The National Tiger Conservation Authority-ban on mining, quarrying and crushing in the Kaziranga Karbi-Anglong landscape, which was imposed after I filed a complaint with the Ministry of Environment, Forest and Climate Change seeking action against illegal mining, has earned me quite a few enemies. I came to know from sources that rich and powerful persons from the mining industry may try to cause physical harm to me and my family. These people are also trying to create an atmosphere of distrust against me in my community. While I have informed the seriousness of the matter to the state Chief Secretary and Director General of Police, seeking protection for me and my family members, I will under no circumstance give in to fear.”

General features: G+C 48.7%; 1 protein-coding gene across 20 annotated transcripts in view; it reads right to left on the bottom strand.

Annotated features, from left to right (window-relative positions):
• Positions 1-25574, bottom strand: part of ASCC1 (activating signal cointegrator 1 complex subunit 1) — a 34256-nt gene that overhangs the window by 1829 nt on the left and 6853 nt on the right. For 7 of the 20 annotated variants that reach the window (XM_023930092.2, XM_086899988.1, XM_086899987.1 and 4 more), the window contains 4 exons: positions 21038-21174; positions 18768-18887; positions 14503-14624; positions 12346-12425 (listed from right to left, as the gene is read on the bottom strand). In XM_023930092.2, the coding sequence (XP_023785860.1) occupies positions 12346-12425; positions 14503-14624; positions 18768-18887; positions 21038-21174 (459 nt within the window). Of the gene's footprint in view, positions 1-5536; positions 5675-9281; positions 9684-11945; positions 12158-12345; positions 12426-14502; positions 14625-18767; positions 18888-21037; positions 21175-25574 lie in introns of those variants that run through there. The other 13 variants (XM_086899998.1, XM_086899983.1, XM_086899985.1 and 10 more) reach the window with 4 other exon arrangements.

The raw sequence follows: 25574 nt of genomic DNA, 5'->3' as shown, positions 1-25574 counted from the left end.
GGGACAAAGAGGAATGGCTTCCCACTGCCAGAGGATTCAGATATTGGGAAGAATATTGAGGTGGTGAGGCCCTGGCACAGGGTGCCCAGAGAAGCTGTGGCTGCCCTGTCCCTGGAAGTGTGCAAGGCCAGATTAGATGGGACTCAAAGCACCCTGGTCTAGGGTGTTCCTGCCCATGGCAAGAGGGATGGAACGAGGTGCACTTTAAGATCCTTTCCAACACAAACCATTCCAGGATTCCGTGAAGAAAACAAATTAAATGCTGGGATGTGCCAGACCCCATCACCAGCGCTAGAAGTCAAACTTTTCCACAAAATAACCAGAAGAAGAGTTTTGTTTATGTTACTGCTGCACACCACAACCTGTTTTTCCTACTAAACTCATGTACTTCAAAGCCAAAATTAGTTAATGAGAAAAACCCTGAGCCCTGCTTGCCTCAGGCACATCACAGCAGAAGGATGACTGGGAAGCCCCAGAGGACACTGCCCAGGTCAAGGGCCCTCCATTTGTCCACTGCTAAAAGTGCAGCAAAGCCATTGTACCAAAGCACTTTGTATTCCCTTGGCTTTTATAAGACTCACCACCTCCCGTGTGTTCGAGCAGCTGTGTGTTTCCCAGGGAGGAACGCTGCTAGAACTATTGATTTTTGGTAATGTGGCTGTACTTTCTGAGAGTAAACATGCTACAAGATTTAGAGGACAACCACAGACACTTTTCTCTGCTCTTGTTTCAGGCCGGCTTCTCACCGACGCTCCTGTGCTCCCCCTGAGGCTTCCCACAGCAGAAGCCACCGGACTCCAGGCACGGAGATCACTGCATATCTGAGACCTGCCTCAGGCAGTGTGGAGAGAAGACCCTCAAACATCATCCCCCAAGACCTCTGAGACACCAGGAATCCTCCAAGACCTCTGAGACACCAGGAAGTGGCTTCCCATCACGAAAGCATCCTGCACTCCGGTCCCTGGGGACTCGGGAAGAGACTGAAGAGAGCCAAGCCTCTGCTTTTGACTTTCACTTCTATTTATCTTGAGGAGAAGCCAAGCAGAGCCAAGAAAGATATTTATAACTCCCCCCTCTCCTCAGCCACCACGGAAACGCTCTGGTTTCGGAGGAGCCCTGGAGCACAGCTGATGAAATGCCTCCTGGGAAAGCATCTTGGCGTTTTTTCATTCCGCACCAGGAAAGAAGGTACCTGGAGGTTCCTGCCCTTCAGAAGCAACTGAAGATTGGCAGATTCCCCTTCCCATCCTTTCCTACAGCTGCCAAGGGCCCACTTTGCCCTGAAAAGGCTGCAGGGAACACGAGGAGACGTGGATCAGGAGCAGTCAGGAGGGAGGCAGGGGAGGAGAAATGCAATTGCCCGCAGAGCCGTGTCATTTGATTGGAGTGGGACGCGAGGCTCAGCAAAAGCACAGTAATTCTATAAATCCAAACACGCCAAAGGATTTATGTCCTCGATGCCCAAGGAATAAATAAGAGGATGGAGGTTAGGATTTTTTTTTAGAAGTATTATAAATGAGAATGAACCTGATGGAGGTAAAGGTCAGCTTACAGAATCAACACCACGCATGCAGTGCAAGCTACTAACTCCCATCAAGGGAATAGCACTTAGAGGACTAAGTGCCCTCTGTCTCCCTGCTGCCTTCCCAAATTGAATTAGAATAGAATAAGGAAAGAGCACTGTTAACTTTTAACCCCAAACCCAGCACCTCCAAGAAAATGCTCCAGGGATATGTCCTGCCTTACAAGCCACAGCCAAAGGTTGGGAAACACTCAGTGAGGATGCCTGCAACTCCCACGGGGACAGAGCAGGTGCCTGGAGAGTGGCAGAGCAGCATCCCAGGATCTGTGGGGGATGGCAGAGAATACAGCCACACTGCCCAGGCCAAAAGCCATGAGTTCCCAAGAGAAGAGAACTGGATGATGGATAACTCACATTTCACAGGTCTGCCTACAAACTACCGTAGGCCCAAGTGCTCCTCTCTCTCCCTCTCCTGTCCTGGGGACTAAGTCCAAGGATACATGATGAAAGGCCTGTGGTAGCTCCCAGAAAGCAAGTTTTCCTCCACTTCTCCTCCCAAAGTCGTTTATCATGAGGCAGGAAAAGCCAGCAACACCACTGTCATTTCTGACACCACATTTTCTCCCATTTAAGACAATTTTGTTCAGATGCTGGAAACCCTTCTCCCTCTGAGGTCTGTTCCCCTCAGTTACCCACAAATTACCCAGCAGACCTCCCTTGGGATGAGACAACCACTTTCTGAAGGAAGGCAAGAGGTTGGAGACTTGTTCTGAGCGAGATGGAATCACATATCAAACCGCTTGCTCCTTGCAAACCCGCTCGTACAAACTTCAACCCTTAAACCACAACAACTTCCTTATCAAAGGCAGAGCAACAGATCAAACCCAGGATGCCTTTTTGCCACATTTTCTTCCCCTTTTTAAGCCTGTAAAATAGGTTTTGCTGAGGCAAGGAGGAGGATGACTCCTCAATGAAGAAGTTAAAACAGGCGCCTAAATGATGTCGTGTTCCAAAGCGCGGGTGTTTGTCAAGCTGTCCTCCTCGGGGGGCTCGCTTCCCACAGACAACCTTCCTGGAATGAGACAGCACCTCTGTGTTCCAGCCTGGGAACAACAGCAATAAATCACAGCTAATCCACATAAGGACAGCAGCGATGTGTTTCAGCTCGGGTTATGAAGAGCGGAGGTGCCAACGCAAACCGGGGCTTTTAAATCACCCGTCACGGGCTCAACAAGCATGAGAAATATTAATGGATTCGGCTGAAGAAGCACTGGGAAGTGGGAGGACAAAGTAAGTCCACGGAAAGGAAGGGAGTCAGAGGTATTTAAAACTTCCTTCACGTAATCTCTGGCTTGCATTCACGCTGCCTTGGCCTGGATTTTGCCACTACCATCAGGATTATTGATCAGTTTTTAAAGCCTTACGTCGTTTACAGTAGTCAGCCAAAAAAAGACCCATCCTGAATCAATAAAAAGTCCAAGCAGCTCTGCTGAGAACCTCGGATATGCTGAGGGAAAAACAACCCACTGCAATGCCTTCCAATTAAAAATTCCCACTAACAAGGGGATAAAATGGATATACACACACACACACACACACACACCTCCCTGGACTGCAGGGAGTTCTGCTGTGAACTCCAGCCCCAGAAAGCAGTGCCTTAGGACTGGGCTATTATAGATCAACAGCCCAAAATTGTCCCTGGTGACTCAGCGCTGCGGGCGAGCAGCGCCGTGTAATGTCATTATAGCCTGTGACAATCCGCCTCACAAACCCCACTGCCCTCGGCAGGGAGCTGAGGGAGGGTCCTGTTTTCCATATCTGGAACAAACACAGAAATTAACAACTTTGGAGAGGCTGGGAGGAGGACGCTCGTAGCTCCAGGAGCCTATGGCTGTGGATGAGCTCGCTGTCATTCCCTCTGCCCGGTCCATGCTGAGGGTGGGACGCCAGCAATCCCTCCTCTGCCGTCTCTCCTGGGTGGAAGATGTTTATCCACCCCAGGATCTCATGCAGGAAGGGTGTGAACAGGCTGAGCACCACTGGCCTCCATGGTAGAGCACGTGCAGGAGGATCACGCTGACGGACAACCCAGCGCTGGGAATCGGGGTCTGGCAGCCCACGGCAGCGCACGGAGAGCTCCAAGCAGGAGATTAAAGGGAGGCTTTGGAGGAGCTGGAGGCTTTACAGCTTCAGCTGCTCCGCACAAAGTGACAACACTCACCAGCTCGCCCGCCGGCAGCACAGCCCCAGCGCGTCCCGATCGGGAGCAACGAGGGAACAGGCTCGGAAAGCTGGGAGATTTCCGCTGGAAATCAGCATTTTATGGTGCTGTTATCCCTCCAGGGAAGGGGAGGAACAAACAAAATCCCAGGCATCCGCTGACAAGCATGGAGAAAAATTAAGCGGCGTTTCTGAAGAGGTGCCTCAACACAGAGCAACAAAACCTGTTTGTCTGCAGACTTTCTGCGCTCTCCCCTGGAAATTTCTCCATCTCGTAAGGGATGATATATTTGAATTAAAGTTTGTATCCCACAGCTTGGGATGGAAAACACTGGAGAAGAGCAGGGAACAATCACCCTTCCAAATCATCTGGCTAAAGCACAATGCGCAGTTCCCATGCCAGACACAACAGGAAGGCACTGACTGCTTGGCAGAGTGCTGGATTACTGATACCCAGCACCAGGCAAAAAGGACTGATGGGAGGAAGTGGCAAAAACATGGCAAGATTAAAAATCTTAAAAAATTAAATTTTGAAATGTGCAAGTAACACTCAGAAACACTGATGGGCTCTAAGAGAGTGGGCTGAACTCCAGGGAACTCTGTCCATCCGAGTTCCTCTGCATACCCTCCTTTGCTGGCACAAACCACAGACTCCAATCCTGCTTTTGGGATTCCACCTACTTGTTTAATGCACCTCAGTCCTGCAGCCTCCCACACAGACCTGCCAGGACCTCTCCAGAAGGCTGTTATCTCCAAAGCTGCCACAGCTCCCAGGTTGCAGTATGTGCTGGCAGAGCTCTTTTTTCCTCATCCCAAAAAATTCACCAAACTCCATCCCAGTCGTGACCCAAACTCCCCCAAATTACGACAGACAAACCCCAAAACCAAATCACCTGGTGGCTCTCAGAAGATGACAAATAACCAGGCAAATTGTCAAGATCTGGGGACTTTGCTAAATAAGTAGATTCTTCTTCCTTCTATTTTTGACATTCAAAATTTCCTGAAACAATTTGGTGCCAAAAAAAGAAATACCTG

Rohit Choudhary, Environmentalist and RTI activist
UNEP’s Policy outlines certain measures
* Denounce attacks against activists and call for accountability from hose responsible.
* Advocate with governments and businesses for better protection and practices.
* Create a rapid response mechanism through which environmental activists can communicate threats or instances of attack, informing UNEP, which then will take supportive action.
* Will provide technical and legal support to civil society, governments and judges in regard to defender support.
* Launching a global campaign to raise awareness on environmental protection, with defenders taking centre stage.
* Scaling up of partnerships with a wide range of actors from civil society, the UN, governments and private sectors.
Author: Anadya Singh, First published in: Sanctuary Asia, Vol. XXXVIII No. 6, June 2018.